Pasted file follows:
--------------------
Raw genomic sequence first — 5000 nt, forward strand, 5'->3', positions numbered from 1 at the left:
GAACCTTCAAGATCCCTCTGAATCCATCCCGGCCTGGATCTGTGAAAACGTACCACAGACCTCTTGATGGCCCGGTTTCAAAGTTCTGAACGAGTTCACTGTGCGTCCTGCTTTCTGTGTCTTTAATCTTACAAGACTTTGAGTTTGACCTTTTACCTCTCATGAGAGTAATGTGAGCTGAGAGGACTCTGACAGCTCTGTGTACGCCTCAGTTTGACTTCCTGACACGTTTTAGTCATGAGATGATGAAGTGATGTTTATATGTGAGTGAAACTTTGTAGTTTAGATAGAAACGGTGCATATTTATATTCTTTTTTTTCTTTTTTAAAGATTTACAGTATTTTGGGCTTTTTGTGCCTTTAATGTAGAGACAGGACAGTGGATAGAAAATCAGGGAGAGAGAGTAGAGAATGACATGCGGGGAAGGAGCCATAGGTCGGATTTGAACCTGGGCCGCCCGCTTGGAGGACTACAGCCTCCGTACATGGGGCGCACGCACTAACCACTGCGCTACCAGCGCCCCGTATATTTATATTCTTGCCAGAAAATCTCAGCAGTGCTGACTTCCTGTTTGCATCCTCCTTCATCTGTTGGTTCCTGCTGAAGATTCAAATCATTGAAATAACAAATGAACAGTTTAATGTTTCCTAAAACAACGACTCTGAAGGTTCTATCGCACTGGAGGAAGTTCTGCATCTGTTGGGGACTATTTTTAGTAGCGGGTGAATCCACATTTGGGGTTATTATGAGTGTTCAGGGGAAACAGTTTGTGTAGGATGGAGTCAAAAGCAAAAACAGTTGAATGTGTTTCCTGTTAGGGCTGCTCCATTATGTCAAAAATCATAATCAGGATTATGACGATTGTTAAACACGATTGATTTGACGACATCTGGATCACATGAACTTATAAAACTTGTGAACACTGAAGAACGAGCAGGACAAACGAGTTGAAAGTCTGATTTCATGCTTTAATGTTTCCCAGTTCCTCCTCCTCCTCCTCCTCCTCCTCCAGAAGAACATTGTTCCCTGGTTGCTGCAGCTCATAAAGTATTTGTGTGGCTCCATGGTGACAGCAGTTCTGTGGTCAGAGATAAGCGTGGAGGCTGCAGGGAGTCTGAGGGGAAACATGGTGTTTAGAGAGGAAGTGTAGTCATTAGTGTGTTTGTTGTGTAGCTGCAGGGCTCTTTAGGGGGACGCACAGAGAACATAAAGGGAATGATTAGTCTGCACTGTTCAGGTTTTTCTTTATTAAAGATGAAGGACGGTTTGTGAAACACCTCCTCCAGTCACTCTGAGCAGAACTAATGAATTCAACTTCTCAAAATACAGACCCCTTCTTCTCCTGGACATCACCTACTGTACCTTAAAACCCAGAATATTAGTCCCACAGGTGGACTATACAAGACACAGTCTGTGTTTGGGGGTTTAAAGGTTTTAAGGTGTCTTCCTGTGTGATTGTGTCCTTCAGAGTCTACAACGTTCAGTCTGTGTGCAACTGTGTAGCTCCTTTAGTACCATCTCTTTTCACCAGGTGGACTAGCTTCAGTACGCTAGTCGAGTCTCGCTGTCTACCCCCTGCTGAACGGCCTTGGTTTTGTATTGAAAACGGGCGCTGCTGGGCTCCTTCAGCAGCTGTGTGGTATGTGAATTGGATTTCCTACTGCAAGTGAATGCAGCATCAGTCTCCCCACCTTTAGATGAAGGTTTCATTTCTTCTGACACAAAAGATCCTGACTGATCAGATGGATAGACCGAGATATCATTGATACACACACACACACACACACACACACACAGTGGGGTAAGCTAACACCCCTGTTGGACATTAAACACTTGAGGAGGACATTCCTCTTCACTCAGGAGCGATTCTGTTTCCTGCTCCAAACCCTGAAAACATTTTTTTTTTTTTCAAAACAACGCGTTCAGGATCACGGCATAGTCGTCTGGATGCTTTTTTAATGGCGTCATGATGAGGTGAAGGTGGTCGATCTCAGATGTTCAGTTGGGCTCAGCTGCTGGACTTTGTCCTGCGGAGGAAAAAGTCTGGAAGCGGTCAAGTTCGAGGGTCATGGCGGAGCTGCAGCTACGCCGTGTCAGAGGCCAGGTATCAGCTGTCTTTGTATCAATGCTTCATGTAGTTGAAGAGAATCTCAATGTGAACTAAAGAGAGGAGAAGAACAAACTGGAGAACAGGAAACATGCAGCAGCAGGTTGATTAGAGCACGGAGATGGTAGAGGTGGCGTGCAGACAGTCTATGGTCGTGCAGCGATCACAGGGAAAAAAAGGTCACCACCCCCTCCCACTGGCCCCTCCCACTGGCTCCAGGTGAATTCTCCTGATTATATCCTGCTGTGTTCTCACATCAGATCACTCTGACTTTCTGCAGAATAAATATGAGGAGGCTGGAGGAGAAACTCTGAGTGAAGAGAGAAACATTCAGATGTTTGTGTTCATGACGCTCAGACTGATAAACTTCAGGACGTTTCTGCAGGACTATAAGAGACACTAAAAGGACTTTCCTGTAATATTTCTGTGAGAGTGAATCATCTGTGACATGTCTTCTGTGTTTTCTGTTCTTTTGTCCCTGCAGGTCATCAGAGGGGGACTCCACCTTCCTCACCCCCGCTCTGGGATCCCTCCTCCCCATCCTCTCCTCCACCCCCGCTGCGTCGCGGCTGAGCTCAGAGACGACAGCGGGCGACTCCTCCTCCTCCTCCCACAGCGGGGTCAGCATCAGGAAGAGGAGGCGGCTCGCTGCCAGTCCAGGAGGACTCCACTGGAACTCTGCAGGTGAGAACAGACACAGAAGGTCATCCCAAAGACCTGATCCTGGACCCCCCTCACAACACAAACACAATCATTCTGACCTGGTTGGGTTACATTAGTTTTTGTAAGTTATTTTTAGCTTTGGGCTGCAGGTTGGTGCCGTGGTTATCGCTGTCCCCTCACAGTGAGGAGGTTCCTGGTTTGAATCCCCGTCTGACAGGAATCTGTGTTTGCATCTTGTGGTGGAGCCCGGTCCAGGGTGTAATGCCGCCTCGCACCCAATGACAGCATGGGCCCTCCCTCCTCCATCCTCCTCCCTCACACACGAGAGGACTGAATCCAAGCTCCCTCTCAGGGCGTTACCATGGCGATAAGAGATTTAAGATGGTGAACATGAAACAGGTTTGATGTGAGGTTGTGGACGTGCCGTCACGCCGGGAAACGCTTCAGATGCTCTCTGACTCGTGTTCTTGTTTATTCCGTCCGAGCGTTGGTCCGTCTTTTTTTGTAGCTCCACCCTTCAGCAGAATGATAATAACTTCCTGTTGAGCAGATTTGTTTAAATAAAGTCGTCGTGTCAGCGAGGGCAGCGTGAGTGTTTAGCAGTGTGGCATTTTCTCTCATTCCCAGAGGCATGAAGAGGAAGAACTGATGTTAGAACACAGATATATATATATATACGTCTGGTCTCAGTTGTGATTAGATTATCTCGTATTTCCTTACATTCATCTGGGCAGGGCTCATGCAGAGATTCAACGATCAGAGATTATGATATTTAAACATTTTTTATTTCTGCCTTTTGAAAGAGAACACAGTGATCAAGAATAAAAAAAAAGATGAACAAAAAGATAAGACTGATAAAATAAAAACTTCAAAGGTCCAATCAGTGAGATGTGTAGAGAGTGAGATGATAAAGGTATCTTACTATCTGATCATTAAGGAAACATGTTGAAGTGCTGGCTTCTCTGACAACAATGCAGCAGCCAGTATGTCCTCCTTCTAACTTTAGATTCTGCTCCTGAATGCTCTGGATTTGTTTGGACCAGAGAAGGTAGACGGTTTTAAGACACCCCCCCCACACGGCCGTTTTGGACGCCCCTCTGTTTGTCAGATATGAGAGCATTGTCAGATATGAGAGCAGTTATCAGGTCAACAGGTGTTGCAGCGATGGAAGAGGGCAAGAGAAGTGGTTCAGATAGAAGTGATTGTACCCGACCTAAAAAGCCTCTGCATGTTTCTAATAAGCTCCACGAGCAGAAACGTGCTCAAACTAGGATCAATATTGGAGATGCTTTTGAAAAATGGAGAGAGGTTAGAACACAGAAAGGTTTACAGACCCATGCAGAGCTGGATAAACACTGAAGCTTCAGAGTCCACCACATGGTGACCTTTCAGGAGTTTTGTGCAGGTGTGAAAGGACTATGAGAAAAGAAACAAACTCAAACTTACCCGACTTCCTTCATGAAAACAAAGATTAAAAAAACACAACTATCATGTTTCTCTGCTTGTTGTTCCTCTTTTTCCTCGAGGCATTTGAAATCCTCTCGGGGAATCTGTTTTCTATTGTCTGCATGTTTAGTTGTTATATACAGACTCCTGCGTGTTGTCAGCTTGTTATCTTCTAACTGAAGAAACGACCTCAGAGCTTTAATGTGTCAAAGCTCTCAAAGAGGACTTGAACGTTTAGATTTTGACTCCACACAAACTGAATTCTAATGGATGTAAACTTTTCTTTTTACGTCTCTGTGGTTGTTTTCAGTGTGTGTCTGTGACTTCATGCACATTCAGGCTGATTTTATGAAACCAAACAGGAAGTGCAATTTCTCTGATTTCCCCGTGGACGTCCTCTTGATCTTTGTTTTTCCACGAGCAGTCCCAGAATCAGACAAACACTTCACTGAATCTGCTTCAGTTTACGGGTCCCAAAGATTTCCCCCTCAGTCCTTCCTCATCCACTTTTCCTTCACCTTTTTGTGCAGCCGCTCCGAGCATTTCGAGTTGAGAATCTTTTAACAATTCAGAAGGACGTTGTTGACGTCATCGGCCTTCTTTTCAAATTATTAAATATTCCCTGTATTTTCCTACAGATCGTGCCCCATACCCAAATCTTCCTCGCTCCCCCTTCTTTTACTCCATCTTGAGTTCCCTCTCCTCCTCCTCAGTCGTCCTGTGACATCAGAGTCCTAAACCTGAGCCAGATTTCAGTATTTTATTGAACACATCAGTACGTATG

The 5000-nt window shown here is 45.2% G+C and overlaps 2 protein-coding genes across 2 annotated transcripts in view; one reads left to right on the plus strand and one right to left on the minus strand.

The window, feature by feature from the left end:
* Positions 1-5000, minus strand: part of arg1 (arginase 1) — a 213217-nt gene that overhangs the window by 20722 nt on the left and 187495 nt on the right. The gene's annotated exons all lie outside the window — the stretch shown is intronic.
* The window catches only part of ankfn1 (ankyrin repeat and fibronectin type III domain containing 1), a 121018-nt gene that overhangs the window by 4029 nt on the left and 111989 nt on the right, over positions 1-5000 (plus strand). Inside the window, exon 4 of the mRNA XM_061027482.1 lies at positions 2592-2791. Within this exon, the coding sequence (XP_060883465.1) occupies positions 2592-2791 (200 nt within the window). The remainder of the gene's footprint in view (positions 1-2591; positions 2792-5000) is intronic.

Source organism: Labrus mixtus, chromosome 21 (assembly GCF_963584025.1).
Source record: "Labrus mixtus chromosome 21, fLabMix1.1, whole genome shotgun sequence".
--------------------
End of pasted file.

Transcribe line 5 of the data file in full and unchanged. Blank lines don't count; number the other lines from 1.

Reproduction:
* Positions 1-5000, minus strand: part of arg1 (arginase 1) — a 213217-nt gene that overhangs the window by 20722 nt on the left and 187495 nt on the right. The gene's annotated exons all lie outside the window — the stretch shown is intronic.